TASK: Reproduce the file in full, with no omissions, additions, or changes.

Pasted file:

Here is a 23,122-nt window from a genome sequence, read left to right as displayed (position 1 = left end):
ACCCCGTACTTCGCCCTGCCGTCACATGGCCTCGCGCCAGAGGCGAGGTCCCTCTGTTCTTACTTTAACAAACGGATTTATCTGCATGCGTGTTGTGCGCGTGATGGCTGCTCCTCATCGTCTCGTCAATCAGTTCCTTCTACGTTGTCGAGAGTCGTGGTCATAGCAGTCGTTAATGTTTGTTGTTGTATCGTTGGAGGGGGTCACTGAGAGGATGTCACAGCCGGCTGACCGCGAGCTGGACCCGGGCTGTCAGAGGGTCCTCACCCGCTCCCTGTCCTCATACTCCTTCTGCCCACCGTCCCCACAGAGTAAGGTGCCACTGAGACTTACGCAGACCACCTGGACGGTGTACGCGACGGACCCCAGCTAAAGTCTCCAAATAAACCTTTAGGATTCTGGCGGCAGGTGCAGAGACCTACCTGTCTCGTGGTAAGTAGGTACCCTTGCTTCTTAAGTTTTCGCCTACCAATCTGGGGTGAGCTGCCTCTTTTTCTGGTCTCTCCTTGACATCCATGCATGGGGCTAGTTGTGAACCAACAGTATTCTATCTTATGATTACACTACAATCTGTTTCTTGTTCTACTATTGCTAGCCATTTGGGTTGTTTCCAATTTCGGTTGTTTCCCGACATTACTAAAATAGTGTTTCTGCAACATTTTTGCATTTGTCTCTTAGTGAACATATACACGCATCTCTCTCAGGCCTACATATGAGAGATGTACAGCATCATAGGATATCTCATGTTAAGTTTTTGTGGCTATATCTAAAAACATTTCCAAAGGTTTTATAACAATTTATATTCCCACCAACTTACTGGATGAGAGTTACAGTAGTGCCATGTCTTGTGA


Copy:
Here is a 23,122-nt window from a genome sequence, read left to right as displayed (position 1 = left end):
ACCCCGTACTTCGCCCTGCCGTCACATGGCCTCGCGCCAGAGGCGAGGTCCCTCTGTTCTTACTTTAACAAACGGATTTATCTGCATGCGTGTTGTGCGCGTGATGGCTGCTCCTCATCGTCTCGTCAATCAGTTCCTTCTACGTTGTCGAGAGTCGTGGTCATAGCAGTCGTTAATGTTTGTTGTTGTATCGTTGGAGGGGGTCACTGAGAGGATGTCACAGCCGGCTGACCGCGAGCTGGACCCGGGCTGTCAGAGGGTCCTCACCCGCTCCCTGTCCTCATACTCCTTCTGCCCACCGTCCCCACAGAGTAAGGTGCCACTGAGACTTACGCAGACCACCTGGACGGTGTACGCGACGGACCCCAGCTAAAGTCTCCAAATAAACCTTTAGGATTCTGGCGGCAGGTGCAGAGACCTACCTGTCTCGTGGTAAGTAGGTACCCTTGCTTCTTAAGTTTTCGCCTACCAATCTGGGGTGAGCTGCCTCTTTTTCTGGTCTCTCCTTGACATCCATGCATGGGGCTAGTTGTGAACCAACAGTATTCTATCTTATGATTACACTACAATCTGTTTCTTGTTCTACTATTGCTAGCCATTTGGGTTGTTTCCAATTTCGGTTGTTTCCCGACATTACTAAAATAGTGTTTCTGCAACATTTTTGCATTTGTCTCTTAGTGAACATATACACGCATCTCTCTCAGGCCTACATATGAGAGATGTACAGCATCATAGGATATCTCATGTTAAGTTTTTGTGGCTATATCTAAAAACATTTCCAAAGGTTTTATAACAATTTATATTCCCACCAACTTACTGGATGAGAGTTACAGTAGTGCCATGTCTTGTGA